Sunday, 25 April 2010

In the spotlight

I'm currently practising for my exam and have been working pretty hard at learning the syllabus inside out, getting my feet and arms right as well as sorting out the terms in my head ready for the enchainement (which is totally new to me coming from an RAD 'learn it perfectly and don't ask questions' approach to an IDTA 'thinking dancer' approach!). This all sounds fairly straightforward, usual dancery stuff, but I feel like I've had a lot of catching up to do since only starting back to ballet properly in November.

I'm proud of myself for rising to the challenge, and as I mentioned before, my teacher has been complimentary recently. Why then, is it that, in front of other people I go to pieces? All I had to do was perform a pas-de-bourre over and under and then in reverse and I totally fluffed it up! It wasn't even like I was standing at the back of the room not paying attention whilst the other girls performed, I was practising all the while! But as soon as I had to perform it to the room, I got it all wrong. My teacher even noted that she'd seen me do it so why couldn't I perform it. The same for the variation. I do it perfectly every time at home, I usually stand in a place where I can't see anyone else so I'm sure I know the dance without watching anyone else, but as soon as I have to perform it by myself it just doesn't come together how it looks in my head. What frustration: I am working so hard and being so, so positive about the whole experience, I don't remember being like this as a teenager, so why now when I'm supposedly a more confident adult?

Any advice? Any tips for helping me to still my beating heart when I have to perform? They'd be gratefully received!


  1. I think sometimes it's harder to dance for a teacher who is evaluating you than it is to dance in front of 3,000 people in a theater.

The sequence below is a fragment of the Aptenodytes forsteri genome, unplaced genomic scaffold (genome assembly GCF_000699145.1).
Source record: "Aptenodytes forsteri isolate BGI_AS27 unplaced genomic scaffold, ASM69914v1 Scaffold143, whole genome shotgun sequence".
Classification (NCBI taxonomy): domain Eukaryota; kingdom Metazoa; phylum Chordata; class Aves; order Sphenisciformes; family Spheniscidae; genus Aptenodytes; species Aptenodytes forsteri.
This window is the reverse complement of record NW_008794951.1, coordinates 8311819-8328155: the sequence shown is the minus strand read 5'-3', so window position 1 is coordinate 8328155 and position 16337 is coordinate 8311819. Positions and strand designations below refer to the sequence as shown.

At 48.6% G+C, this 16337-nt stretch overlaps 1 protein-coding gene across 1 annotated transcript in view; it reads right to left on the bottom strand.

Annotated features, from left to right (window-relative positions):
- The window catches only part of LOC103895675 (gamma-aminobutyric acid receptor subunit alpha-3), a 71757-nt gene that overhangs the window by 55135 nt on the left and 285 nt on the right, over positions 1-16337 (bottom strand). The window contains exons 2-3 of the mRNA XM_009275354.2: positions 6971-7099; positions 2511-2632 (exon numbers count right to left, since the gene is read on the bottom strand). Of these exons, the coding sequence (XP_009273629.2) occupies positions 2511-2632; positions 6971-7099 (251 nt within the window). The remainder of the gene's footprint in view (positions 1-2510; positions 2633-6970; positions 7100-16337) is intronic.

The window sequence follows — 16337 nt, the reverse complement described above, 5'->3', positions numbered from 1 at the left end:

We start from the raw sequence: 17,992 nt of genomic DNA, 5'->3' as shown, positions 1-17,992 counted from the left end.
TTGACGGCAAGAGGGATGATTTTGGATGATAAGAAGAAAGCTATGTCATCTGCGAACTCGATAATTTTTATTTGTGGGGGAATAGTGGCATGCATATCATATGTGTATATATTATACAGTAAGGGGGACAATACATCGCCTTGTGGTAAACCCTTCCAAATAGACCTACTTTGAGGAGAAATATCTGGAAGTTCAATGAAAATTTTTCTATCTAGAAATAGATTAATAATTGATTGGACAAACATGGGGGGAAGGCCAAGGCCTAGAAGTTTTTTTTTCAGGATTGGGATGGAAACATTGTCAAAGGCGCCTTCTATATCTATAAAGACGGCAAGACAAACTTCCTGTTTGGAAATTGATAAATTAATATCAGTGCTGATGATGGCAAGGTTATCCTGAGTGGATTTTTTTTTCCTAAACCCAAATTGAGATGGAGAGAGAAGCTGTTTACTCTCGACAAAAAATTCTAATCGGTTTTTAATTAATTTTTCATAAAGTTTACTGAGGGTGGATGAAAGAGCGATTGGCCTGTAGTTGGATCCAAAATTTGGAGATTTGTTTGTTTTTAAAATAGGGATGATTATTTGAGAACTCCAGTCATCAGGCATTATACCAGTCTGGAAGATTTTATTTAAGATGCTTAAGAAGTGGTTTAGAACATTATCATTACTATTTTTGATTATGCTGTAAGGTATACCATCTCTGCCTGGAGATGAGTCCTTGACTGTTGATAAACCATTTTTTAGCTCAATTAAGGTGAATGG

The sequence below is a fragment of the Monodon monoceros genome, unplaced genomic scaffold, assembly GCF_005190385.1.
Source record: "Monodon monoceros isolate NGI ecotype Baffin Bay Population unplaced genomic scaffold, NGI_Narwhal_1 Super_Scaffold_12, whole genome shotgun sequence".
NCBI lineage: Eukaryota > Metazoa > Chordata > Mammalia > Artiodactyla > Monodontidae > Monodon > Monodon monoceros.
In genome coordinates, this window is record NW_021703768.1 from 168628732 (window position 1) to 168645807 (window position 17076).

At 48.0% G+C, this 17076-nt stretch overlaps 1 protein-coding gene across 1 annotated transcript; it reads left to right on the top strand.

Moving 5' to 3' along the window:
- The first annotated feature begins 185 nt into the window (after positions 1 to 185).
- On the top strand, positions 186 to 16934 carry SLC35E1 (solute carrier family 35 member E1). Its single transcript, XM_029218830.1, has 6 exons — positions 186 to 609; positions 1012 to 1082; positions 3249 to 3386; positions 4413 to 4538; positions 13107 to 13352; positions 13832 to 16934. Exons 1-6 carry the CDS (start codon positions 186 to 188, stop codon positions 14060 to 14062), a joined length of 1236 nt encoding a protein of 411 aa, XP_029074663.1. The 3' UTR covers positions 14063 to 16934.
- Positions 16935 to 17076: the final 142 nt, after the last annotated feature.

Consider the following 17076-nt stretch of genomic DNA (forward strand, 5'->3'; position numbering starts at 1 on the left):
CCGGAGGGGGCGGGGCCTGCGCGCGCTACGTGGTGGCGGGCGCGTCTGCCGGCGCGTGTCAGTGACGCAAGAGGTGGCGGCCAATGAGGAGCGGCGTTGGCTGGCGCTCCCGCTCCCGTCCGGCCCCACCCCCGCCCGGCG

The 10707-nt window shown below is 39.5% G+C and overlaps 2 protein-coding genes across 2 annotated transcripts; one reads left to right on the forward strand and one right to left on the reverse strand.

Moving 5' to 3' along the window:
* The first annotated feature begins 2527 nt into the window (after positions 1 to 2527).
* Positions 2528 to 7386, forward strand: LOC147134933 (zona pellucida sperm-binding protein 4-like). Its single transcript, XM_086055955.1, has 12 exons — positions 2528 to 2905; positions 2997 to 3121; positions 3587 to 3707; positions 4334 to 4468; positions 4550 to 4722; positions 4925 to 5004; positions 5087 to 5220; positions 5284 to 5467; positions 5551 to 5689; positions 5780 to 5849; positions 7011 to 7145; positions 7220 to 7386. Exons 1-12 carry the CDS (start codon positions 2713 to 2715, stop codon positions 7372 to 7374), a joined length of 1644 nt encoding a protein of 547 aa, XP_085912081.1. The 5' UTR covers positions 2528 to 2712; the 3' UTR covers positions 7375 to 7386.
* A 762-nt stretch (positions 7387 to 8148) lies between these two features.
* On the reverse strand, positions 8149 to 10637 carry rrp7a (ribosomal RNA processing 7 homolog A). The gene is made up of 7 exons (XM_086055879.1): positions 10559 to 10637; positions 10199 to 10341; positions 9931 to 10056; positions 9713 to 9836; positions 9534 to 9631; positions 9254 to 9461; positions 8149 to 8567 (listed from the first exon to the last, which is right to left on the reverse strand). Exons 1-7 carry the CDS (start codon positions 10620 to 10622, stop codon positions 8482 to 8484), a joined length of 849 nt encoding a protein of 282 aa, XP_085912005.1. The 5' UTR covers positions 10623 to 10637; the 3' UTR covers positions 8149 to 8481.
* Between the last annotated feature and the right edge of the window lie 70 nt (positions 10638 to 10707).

At my school and ballet company, there are no specific standardized tests to pass from level to level, so I am not as familiar with what you are going through. But here is what I do when I have to mentally prepare (for class, for performance, for everything because we are constantly evaluated, formally or not):

    1. Visualize yourself succeeding. When I have a combination or a variation to perfect, I practice it constantly. And when I can't practice, I dream it. I imagine myself doing it perfectly.

    2. Look good. Wear your best leo, make sure your hair looks great (I love high buns for auditions - do whatever makes you feel most beautiful), ensure your shoes and tights are in the best shape.

    3. Know what you are doing. :) Clearly you do since you do it perfectly at home. So be there in your mind. Even when you are dancing for others (whether an audience, or your teacher while being graded) always remember that you are dancing for yourself.

    Good luck!!!

  2. Well first off I am so excited for you to be doing this. How amazing! I never went through RAD testing but wish I had.

    Secondly, I have no tips for you because it still happens to me. But I know that being comfortable just comes with practice. Being patient, as you know, is a huge part in ballet. It's actually the hardest part for me.

  3. Wow! Thank you for your really detailed response. If there was a 'like' button for this reply I'd have clicked it. Really great advice, now I have to practise putting it into action.

  4. Ooh, and Dancing Branflake - I've only just picked up your message (my mac doesn't seem to update websites properly at the moment!), but thanks!

    The issue is really, I guess, that as a teenager, I did RAD - and it's SO prescriptive. You rehearse and rehearse until you can't possibly get anything wrong but my IDTA teacher is far 'dancier' and less concerned with absolute technical perfection. It's great for me to learn to be more thinking, to respond to the music and the enchainements given, but it unnerves me, and I think this is why I mess up when I know that I can do it under normal circumstances!

  5. as someone who also returned to the ballet world after a hiatus, i definitely know how frustrating it can be to not dance the same way you did when you were 13. every time i grand battement i am forced to remember how fantastic my extension once was.

    but when we were young, we had no inhibitions, we weren't the critical advanced thinkers we are now. and that thinking can totally be what messes you up. when you learn to let go of all that tension and stress and to stop over analyzing every single little movement, things just fall into place.

    also what ballet madeline said about visualizing yourself succeeding is spot on; affirmations, meditation, and self visualization may sound like fluff, but it really does work. i tested it out last audition season. i'd meditate and calm myself, then imagine myself dancing better than ever, and 9 times out of 10 i did. good luck!